As a car owner, one of the biggest sources of anxiety is the car battery. How long does it last? How often should you change it? And how can you tell when your car battery is going bad? In this article, we’ll tell you everything you need to know, including how you can test your car battery to be certain.
How often should you change your car battery?
Let’s begin with: how often should you change your car battery? Like it or not, no batter can last forever. As a rule of thumb, you should probably replace your car battery every three years, however, there is a chance that you may need to replace it sooner (or similarly, it could last you longer).
There are a number of different factors that can influence the life of your car battery, for example, climate and the way that you drive – these can contribute to how close to that three-year mark you can get away with.
In order to ensure that you are replacing your car battery regularly enough, you should check your manufacturer’s recommended service intervals to be on the safe side.
No matter where you live, whether it be hot and humid, or cold and dry, the climate can affect your battery in a negative way. Extreme temperatures, either way, will influence your car battery life—in different ways certainly—but the outcome is always the same; a shorter than usual lifespan.
So, if you live somewhere either especially hot OR cold, we recommend changing your battery ahead of time so that you don’t end up with a car unable to start in the middle of nowhere! Not ideal.
That said, there are things that you can do to resist some of the harsh weather effects on your battery – e.g., selecting the ideal batter time that is specifically designed for the climate in question.
What are the signs that your car battery is going bad?
What are the signs that your car battery is going bad? Well, fortunately, they’re quite easy to spot so you should know in advance when it’s time to get a replacement.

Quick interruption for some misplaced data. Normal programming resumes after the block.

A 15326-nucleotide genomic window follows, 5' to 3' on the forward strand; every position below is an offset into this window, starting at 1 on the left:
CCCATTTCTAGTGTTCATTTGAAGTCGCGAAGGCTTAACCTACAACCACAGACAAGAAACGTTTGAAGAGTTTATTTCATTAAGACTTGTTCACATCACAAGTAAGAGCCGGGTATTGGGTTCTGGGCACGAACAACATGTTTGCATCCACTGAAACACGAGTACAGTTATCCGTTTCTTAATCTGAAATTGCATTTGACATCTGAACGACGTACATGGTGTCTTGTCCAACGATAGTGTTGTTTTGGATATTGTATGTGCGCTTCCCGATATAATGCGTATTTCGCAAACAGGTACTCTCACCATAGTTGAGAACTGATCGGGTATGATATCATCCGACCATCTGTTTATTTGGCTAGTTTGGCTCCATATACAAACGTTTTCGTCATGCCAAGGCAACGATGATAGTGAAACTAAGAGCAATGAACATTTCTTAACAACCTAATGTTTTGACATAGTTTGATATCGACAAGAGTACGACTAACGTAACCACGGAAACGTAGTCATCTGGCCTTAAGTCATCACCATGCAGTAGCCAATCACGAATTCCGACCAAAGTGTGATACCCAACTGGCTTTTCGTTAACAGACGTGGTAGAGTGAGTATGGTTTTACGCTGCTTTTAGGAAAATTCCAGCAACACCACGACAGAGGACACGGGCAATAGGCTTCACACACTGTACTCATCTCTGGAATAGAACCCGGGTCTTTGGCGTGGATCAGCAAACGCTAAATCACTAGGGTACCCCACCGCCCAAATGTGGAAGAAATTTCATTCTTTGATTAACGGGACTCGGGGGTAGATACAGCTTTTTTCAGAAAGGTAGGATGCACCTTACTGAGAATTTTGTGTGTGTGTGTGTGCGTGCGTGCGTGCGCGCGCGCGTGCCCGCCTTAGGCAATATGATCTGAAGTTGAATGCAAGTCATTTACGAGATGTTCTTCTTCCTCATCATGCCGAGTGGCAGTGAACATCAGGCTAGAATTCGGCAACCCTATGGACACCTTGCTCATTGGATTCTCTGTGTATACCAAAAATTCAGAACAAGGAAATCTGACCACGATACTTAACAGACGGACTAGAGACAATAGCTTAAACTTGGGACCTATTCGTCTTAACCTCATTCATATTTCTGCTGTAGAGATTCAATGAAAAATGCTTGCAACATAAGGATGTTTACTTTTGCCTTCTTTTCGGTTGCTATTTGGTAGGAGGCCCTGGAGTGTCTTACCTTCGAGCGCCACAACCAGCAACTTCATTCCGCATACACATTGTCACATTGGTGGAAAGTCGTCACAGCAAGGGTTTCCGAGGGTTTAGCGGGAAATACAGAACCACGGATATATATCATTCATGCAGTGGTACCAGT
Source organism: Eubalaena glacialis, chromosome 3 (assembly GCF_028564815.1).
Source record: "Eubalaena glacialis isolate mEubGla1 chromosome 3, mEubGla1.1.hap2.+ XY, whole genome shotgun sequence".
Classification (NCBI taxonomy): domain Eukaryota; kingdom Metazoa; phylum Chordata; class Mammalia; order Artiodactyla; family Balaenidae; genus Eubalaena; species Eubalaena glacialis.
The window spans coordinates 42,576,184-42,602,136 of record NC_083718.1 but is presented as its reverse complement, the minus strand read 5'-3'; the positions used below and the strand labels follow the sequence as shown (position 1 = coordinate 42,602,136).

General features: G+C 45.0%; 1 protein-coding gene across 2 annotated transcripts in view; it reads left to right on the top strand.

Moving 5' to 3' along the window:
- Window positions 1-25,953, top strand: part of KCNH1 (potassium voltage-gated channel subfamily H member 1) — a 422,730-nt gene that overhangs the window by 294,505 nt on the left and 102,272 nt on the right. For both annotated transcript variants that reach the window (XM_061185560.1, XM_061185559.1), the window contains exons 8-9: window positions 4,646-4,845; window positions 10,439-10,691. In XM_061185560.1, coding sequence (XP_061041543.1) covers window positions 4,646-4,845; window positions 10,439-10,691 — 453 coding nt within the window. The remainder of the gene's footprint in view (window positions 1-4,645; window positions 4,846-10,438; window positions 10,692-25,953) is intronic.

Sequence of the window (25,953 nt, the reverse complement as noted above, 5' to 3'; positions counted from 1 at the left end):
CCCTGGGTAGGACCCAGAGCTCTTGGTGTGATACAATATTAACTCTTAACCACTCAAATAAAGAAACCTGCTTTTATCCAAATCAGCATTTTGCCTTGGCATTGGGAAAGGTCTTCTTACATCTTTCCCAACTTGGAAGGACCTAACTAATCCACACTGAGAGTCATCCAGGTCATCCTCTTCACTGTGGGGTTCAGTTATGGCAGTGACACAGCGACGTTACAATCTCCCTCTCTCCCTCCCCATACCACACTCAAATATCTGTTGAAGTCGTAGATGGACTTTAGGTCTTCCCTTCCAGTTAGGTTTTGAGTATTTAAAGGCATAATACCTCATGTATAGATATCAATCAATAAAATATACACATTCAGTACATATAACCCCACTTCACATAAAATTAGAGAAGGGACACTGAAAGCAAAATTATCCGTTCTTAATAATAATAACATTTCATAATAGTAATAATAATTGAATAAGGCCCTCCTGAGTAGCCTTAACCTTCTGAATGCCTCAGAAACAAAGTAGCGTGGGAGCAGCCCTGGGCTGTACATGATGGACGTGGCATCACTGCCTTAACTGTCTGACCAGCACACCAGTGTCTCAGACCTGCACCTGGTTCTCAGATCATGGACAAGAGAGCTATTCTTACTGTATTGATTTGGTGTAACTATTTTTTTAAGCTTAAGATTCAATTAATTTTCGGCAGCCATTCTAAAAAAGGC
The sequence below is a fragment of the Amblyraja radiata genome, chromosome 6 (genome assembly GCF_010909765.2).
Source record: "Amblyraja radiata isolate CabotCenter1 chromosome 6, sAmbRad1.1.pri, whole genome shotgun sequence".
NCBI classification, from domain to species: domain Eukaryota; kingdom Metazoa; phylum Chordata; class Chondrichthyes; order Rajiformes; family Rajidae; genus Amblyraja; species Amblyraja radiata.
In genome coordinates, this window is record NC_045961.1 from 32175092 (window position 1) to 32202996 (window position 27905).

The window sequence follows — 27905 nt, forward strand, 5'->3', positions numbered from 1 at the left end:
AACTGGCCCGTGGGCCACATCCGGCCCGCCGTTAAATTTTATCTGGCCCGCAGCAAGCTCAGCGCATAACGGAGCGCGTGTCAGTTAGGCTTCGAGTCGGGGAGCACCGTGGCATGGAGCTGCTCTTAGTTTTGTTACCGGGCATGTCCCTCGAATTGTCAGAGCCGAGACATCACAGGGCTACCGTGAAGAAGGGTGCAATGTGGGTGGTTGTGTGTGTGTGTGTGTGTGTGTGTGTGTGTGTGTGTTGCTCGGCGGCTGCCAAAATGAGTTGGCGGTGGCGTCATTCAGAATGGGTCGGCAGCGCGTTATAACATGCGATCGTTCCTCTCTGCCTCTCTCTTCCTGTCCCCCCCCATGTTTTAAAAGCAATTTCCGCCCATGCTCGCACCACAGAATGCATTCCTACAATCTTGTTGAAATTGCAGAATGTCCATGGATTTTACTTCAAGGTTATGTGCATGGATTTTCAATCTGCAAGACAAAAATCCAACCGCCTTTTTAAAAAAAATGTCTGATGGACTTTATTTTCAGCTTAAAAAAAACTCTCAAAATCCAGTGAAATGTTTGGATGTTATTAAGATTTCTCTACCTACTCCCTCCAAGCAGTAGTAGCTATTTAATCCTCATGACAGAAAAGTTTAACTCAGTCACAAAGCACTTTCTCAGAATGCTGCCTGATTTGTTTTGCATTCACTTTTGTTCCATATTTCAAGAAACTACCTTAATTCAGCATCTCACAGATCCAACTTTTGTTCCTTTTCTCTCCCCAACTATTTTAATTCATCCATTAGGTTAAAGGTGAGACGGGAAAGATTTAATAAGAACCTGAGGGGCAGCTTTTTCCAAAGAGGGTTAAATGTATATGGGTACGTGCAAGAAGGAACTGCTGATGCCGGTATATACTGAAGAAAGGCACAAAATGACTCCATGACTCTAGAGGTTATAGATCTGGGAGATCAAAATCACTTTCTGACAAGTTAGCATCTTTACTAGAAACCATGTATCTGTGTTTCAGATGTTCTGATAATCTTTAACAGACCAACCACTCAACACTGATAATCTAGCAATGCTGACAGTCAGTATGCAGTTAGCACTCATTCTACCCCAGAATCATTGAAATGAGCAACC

Cars are typically very good at letting you know when something is up. This could be anything from illuminated dashboard lights, strange odours and sounds, and anything that is typically out of the ordinary.
Here are the warning signs of a weak battery:
- Your engine is slow to start: a slow starting engine may take several attempts to start – this is a clear sign of a failing battery
- Illuminated car battery light: if your car battery light is on, that’s about as clear as your car can make it. Whilst it doesn’t tell you precisely what the issue is, it usually points toward a car battery on the way out (if you have a more or less brand-new car battery in then you should consult a local garage just in case there is a different underlying issue – or indeed if the battery is faulty)
- Bloated/misshapen battery case: When a battery is either overcharged or has been exposed to extreme temperatures your car battery may become swollen – this is a clear sign that it is at the end of its life
- Leaking battery fluid: Again, if a car battery is overcharged or simply damaged, it may begin to leak fluid which is a definite sign that it needs to be swapped out for a new one
If you experience any of the above symptoms, then it’s time to get your motor down to the auto repair shop. That being said, even if you haven’t noticed any of the above, it doesn’t necessarily mean that your car battery is in working order. Some of the symptoms might not be so obvious until it is too late. Testing your car battery is a good way to find out, which we will cover shortly.
What happens when a car battery is low?
What happens when a car battery is low? Well, for one thing, you may notice either the car battery light come up on the dashboard. In addition to that, you may notice that either your headlights are dimmer than usual, or the electronics in your car (e.g., radio/dashboard) are especially weak. Other signs include your engine backfiring, the engine being slow to start, or the engine failing to turn over entirely.
How can I test my car battery?
Without the proper equipment, ultimately the best bet is to get down to your local garage and have them check the car battery out for you. However, there are a few home tests that you can try, for example:
- Perform a ‘load test’ – turn your headlights on with the engine off > leave them on for 15 minutes > after 15 minutes start your car > take note of the brightness of the headlights
- Check for corrosion – if you notice your car battery oozing or leaking, or if there are any clear signs of corrosion then your car battery likely needs replacing
- Listen for clicks – A lifeless battery tends to make clicking sounds when you try starting your car
The fact is, even if your car is not displaying any of the signs mentioned above, that doesn’t mean that your car battery isn’t near the end of its life. If you are having doubts, either take your car into the local garage or contact an established car battery dealership like G7 Battery for expert advice on what steps to take next.